Sustainable Agricultural Land Conservation Program
The Greenhouse Gas Reduction Fund, or GGRF, monies may not be settled by June 15. We’re hearing that the legislature is inclined to have the GGRF funding decided by the same deadline, but there is a technical provision that would allow the legislature to finalize this funding beyond the June 15 budget deadline. AFT will monitor related discussions to ensure funding for critical programs, like the Sustainable Agricultural Lands Conservation Program which currently derives a 10 percent continuous appropriation, and funding for other programs related to natural and working lands, including the Healthy Soils and Methane Reduction programs.
Leading up to the release of the May Revision last week, AFT participated in a press conference with our coalition of partners and legislators, including Senator Henry Stern (SD-27), Assembly Member Eduardo Garcia (AD-56), and Assembly Member Wendy Carrillo (AD-51), to request $400 million in funding for natural and working lands. This gathering represented the strong commitment of these and other legislative members to ensuring natural and working lands are prioritized and provided funding to expand programs vital to meeting the needs of California.
California Farmland Conservancy Program
The California Farmland Conservancy Program, or CFCP, is proposed to have $5 million in one-time funding from Proposition 68 monies. CFCP is a statewide grant program that supports local efforts to establish agricultural conservation easements and planning projects for the purpose of protecting valuable agricultural land. Created from an AFT-sponsored bill in 1995, CFCP was one of the first state easement purchase programs in the U.S.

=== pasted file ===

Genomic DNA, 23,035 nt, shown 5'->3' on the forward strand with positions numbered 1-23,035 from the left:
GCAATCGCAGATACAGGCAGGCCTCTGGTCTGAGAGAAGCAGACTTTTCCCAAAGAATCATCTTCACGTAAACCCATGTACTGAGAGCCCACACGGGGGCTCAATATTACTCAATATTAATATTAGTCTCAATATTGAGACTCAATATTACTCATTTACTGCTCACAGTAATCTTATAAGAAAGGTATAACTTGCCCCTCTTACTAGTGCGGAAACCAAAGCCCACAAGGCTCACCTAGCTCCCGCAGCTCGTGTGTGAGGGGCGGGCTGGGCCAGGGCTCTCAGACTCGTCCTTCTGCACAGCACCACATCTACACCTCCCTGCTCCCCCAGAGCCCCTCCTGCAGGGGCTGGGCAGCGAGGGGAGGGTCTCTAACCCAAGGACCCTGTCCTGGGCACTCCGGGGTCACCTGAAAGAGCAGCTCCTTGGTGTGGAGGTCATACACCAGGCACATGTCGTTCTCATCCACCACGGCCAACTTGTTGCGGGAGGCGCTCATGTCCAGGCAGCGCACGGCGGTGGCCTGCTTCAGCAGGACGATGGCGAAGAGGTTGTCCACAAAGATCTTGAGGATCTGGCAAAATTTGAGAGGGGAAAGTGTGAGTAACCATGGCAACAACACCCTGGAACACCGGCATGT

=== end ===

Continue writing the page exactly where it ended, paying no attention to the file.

Cap and Trade Funding
As the administration is working with a significant amount of one-time funding, it is recommending a one-time increase of $1.5 million for a study laying out the key actions the state must take to transition toward a carbon-neutral economy. The study will inform the California Air Resources Board's Scoping Plan, which lays the foundation for achieving California's ambitious goals, including achieving carbon-neutrality by 2045 and reducing greenhouse gas emissions to 80 percent below 1990 levels by 2050. Monitoring this study will be critical to ensuring AFT policies and recommendations, including the protection of agricultural lands from conversion to urban uses, remain in place.
AFT has been monitoring statewide affordable housing proposals which have entailed providing incentives to communities to increase the inventory of affordable housing and promote higher density housing near transit-rich environments. These proposals are important to watch due to the critical nexus of development, sprawl, and valuable farmland and ranchland. While proposals are relatively focused on infill, AFT will continue to remain engaged in these discussions.
Looking Ahead to June
Budget hearings have started this week in order to initiate budget conference committee work in the first week of June. For the purposes of passing a budget, the legislature now has until June 15 to finalize its proposal to the governor for a spending plan. The governor has until June 30 to sign a budget. AFT will continue to work with the administration, our legislative champions, and our partners to ensure program funding is maintained, if not enhanced during this final push by the legislature.